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The Pope Got it Right

Reader comment on item: The Vatican Confronts Islam

Submitted by Susan Walker (United States), Jul 8, 2006 at 12:22

Daniel Pipes wrote: Second, I must register my respectful disagreement. The Koran indeed can be interpreted. Indeed, Muslims interpret the Koran no less than Jews and Christians interpret the Bible, and those interpretations have changed no less over time. The Koran, like the Bible, has a history.

I must respectfully disagree with your respectful disagreement. Theoretically, the Koran might be subject to interpretation, but throughout history, Muslim theologians who have tried to moderate or ameliorate the literal message of the prophet have been at best rejected; at worst killed. Robert Spencer, in his book, The Politically Incorrect Guide to Islam and the Crusades, demonstrates this. Even if he did not, the record of history reveals Islam to be a retrograde religio-political system, as so many great Western thinkers have observed.

I think the Pope got it right. The Koran, because it portrays Allah as having not only the final word (The Bible also gives God that prerogative.), but the all inclusive word, really is not subject to interpretation on any large scale. It is "stuck" in an ancient moment of time, and rather than try to convince its followers that they are delusional, we simply and imperatively must not allow them to implement Sha'ria law in the Western world. When they come to public officials with their requirements for pig free children's school books, burka covered photos on women's driver's licenses, and any other idiotic requests that prevent them from assimilating with modernity, we need to "Just say No!" If they hate the West, they should return to the East.

I do agree that Pope Benedict's opinion can carry tremendous weight, even outside the Catholic Church. I just hope he continues to focus on this vital issue and not get side-tracked with intrachurch politics.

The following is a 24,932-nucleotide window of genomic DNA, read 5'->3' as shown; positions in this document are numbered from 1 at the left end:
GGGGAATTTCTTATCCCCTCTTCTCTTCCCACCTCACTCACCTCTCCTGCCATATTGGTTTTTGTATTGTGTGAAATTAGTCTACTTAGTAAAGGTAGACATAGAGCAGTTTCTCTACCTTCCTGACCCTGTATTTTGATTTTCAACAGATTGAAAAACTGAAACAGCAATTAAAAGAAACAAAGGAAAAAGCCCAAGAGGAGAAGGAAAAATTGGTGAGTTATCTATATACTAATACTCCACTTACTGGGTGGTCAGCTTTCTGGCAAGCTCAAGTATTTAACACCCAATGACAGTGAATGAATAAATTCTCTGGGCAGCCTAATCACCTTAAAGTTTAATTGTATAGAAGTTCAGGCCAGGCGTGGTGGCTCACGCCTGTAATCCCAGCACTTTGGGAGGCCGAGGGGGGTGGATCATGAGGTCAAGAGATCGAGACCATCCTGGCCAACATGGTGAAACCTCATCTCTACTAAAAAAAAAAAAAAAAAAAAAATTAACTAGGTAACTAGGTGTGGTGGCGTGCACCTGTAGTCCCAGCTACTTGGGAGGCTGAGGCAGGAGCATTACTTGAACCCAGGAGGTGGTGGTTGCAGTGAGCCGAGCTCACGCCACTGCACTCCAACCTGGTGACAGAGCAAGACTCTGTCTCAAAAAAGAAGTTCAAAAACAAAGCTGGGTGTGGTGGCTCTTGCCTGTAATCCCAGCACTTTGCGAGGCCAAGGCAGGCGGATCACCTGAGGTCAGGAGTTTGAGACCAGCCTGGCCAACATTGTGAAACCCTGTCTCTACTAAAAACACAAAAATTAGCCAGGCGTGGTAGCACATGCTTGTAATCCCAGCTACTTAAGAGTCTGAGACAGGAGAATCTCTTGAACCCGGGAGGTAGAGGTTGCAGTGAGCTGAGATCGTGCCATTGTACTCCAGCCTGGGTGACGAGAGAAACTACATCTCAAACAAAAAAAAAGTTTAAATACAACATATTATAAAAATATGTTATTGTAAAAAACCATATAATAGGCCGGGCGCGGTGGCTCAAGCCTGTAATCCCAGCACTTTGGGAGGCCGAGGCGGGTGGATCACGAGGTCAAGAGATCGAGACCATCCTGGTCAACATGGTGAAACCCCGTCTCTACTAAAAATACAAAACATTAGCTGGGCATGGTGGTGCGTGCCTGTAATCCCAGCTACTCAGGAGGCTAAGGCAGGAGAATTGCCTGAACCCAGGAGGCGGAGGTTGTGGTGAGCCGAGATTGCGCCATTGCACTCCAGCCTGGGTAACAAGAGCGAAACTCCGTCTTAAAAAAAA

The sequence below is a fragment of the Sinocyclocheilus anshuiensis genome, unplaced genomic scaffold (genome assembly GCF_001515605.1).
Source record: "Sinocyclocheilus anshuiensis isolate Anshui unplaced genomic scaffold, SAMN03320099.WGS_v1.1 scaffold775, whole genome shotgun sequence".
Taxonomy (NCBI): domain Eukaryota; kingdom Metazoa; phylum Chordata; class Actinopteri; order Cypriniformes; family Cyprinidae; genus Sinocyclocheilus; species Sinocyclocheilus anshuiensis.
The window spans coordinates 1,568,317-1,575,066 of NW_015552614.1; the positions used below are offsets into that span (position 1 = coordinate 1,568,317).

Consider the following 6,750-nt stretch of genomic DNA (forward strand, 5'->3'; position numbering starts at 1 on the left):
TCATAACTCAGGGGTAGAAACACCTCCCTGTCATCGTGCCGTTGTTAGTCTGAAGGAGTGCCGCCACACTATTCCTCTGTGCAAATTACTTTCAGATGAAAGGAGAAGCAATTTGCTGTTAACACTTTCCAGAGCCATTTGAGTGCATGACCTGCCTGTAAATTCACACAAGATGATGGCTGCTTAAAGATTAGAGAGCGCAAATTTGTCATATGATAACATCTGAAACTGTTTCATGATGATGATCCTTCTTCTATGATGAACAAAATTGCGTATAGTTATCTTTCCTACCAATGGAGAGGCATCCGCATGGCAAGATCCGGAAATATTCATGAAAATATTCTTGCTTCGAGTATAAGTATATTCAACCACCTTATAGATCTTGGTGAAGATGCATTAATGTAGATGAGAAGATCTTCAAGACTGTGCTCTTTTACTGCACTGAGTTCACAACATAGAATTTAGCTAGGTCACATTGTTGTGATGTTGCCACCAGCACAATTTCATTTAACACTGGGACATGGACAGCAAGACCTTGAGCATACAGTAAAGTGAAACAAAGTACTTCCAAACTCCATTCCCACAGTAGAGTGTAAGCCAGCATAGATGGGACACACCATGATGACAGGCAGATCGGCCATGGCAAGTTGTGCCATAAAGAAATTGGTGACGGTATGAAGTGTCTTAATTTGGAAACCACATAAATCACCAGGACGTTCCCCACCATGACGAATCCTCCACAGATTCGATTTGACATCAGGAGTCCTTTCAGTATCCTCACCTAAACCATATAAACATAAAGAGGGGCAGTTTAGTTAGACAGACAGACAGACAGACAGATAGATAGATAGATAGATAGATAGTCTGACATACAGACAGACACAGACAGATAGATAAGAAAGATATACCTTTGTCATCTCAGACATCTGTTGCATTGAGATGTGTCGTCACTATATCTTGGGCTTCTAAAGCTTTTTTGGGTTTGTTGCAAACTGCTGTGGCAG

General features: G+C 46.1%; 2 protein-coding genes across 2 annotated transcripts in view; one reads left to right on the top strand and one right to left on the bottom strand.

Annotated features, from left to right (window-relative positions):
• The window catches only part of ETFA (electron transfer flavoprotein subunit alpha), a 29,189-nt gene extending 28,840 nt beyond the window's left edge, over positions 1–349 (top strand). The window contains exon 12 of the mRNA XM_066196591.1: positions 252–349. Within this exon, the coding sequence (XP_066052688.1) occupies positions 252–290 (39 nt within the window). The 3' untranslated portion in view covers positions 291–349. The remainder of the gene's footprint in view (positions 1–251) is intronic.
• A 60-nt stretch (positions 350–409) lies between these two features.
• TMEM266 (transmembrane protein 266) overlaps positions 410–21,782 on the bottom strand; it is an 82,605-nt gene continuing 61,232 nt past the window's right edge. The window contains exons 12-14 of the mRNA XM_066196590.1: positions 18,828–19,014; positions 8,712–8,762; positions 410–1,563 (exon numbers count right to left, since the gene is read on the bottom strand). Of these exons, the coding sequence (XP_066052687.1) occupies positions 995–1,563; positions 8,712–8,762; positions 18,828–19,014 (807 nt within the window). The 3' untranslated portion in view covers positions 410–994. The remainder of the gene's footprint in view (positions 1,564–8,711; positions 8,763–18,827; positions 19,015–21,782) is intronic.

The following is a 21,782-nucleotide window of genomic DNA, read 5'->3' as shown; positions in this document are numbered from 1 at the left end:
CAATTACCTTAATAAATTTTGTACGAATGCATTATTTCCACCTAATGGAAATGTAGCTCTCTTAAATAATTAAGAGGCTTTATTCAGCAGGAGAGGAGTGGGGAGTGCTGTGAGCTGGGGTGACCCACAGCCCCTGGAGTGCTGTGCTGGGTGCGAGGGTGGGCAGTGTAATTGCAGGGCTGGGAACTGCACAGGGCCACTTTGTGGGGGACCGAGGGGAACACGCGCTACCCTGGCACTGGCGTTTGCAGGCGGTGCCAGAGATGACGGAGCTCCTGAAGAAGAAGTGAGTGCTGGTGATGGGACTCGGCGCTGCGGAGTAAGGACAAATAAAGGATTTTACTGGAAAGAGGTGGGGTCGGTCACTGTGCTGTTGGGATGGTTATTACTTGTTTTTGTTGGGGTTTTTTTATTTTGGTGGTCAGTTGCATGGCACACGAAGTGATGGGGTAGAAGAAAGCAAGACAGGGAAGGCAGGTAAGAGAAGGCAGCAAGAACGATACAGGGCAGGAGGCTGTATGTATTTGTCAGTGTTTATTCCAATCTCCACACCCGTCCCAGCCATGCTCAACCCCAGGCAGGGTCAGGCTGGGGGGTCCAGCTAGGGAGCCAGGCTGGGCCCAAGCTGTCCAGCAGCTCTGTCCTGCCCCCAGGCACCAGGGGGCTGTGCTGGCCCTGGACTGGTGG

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Note: Opinions expressed in comments are those of the authors alone and not necessarily those of Daniel Pipes. Original writing only, please. Comments are screened and in some cases edited before posting. Reasoned disagreement is welcome but not comments that are scurrilous, off-topic, commercial, disparaging religions, or otherwise inappropriate. For complete regulations, see the "Guidelines for Reader Comments".

Daniel Pipes replies:

You write that "Theoretically, the Koran might be subject to interpretation, but throughout history, Muslim theologians who have tried to moderate or ameliorate the literal message of the prophet have been at best rejected; at worst killed."

I agree that more liberal interpretations have been suppressed in the past, but disagree that this means the same will necessarily happen in the future. It is a great mistake to assume that because something has not happened it cannot happen.

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Note: Opinions expressed in comments are those of the authors alone and not necessarily those of Daniel Pipes. Original writing only, please. Comments are screened and in some cases edited before posting. Reasoned disagreement is welcome but not comments that are scurrilous, off-topic, commercial, disparaging religions, or otherwise inappropriate. For complete regulations, see the "Guidelines for Reader Comments".

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